The Art Archives of Liwan District (established in 2007) has a repository area of 3000 square metres collects documents and objects of the artists and houses objects of ivory, jade, wood, Guangzhou coloured porcelain and Guangzhou embroidery.


Archives of Fanyu District was established in January 1959 and has a repository area of 2850 square metres. In 2009 it became the demonstration site for digital archives at the county level. The Fanyu archives has an information centre covering the district and towns with broadband access and manages electronic, audiovisual and paper archives.


The Real Estate Archives of Guangzhou (former Office of Real Estate Ownership Registration Records under the Land and Housing Administration of Guangzhou) has a repository area of 15,700 square metres and houses 3.7 million volumes of archives (99% of which are real estate archives) spanning 400 years, with a monthly increase of 30,000 volumes. 520,000 volumes are consulted per year.


A map of Canton drawn by a German in 1907 accompanies the article, together with one drawn between 1685 and 1722 and photographs of Sun Yat-sen’s memorial hall (1931) and an old street scene.


(Source: Chinese Archives News 16 August 2012 p.24)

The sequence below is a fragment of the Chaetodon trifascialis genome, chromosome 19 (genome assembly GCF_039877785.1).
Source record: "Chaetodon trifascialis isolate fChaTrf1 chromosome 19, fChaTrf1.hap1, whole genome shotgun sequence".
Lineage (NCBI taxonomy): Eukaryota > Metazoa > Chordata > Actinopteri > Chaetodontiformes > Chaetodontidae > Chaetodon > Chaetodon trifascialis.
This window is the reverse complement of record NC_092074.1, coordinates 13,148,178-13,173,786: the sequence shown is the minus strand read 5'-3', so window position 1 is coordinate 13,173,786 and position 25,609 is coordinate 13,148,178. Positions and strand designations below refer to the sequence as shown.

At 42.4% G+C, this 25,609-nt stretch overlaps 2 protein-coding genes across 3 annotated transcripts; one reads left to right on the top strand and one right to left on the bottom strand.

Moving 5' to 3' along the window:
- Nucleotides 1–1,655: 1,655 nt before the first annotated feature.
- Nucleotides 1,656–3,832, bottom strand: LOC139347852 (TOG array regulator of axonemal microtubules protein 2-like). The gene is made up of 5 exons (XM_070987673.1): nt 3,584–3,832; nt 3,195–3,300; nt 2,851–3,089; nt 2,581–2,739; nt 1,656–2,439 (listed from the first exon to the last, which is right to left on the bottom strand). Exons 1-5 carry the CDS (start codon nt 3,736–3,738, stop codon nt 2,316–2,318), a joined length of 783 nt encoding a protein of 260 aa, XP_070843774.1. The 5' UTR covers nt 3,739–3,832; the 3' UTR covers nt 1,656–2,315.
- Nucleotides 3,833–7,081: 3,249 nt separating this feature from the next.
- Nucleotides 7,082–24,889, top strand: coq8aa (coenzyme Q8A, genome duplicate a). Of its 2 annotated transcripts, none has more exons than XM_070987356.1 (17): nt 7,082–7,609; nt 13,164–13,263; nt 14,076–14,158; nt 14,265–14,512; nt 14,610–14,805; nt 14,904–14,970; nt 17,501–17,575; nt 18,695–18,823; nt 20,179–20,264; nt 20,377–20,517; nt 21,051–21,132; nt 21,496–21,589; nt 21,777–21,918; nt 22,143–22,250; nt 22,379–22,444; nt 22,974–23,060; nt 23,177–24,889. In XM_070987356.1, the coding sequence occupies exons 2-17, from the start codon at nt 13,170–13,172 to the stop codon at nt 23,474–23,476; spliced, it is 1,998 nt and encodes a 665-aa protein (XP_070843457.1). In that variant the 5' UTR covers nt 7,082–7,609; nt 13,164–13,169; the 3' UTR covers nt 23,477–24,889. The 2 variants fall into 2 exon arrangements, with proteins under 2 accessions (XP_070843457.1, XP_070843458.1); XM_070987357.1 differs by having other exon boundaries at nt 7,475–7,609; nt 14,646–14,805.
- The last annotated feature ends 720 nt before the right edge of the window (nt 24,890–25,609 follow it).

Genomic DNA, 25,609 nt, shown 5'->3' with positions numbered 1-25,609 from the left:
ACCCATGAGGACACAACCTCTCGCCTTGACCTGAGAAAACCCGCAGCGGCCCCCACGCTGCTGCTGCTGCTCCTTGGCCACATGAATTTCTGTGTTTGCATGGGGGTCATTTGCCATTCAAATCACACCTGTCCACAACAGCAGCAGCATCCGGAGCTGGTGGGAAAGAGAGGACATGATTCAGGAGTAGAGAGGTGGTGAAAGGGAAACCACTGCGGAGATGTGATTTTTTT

7) HMS Orpheus on the Manukau Harbour (west coast of Auckland)


The West Auckland Historical Society in New Zealand has advised the Federation of a proposed commemorative event in February 2013 about the wreck of the HMS Orpheus.

Some of their members have a keen interest in the wreck of HMS Orpheus on the Manukau Harbour bar (west coast of Auckland) on 7th February 1863. It is the worst maritime disaster in NZ waters to this date in terms of lost lives: 189 perished out of a complement of 259.

A committee has recently been formed to organise a commemorative event on 7th Feb 2013 to mark the 150th Anniversary of the accident. They would like to bring together as many descendants and relatives of the survivors as possible. Some of them did settle in the area but many did move on and settled in other parts of the country, returned to Australia or even went back to England.

Below is a list of the people who survived the tragedy. The Society would greatly appreciate if it could be circulated widely. If anyone can help locate any of the descendants of the people on this list, they should contact Alex Vartzbed whose contact details are: 14 Hollywood Ave, Titirangi, Auckland 0604, New Zealand. Phone: +64-9-817 8877 (A/H); Email:

Orpheus Survivors List:


Paymaster:      E.A.Amphlett

Lieutenant:      Duke D. Yonge(Younge), Charles Hill

Ass. Engineer:   George Gossage

Bosun:              William Mason(Hames/Jimmy)

Carpenter:         John Beer  (His descendants are coming from Australia)

Midshipmen:     Bernal Fielding, Henry Barkly, Charles Hunt, W Ollert, M Barkly,  C Mayne, H Nelson, D Elphiston, W Stuart, F Scrutton, P Cheeseman, P Fry, W Bardsley,  L Corbeit, P Hearne, T McDonnell, C Hunt.

Seamen: Charles William Sturtridge, Wilson John(Thomas) Geary, J Finnis,  W Johnson, J. Ellison, D Briggs, J Young, W Masl, L Wathen, A Byrne, H Summer, T Morrison, P Broadley, N Ormsby, O Lamb, J Kennedy, D Hawkins.


(This is not definitive as records are believed to have been lost by the British Admiralty and Australian Naval Authorities.)


(Source: Email: - 16 September 2012)